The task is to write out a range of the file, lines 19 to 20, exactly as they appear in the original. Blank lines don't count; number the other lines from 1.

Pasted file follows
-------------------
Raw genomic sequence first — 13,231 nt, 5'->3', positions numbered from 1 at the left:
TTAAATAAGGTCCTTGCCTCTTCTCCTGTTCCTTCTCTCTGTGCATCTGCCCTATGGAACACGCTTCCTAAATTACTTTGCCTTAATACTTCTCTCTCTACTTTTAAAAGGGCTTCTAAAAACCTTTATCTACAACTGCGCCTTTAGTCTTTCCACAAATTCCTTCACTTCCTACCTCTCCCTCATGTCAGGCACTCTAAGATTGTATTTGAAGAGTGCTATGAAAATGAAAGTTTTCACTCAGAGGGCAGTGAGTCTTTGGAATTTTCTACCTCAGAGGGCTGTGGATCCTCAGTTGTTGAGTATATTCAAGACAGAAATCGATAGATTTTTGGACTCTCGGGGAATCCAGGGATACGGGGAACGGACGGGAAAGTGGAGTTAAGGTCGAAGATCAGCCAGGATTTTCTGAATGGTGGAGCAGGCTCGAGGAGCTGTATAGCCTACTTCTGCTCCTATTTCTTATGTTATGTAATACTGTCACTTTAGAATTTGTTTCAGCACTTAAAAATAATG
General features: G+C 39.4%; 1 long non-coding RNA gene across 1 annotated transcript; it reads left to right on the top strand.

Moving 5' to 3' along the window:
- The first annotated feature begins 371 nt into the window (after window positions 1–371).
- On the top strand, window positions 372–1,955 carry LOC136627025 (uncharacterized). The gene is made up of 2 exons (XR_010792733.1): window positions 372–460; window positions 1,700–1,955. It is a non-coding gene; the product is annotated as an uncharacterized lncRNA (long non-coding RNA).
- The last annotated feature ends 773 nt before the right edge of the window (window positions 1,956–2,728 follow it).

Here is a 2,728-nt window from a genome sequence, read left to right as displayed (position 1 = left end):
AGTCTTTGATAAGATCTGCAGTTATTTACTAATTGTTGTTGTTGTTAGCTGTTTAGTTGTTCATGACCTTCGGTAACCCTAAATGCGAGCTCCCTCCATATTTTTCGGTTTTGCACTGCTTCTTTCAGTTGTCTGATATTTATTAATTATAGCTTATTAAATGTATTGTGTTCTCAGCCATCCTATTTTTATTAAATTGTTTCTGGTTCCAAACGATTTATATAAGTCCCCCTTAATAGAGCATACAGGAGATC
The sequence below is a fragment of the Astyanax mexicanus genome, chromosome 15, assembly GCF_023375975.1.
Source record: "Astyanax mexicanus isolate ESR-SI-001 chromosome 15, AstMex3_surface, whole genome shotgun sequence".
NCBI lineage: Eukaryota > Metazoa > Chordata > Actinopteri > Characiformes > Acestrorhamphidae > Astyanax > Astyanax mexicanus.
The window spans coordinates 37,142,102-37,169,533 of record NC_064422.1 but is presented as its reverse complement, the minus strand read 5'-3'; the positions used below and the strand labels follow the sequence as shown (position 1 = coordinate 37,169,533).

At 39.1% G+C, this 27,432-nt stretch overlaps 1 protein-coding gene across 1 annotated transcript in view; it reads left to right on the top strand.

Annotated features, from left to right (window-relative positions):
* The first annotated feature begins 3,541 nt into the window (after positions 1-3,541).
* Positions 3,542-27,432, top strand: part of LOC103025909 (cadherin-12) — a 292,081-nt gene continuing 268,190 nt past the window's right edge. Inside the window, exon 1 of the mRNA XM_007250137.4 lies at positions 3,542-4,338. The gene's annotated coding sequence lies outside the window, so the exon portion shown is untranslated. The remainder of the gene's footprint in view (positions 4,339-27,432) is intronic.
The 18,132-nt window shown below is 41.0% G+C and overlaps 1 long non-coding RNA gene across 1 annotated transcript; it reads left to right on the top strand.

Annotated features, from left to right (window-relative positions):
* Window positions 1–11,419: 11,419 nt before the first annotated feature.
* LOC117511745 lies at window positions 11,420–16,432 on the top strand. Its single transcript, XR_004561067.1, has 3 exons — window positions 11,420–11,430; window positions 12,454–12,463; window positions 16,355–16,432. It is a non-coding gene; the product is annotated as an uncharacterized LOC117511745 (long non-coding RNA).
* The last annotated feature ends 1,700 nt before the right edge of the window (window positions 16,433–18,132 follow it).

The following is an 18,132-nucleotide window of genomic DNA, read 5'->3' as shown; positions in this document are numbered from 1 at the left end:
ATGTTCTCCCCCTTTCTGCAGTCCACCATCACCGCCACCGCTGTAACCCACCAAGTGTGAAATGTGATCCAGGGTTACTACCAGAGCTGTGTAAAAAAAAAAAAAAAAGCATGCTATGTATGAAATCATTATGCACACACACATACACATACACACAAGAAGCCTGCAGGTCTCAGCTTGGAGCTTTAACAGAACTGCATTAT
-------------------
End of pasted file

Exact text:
Annotated features, from left to right (window-relative positions):
* Window positions 1–11,419: 11,419 nt before the first annotated feature.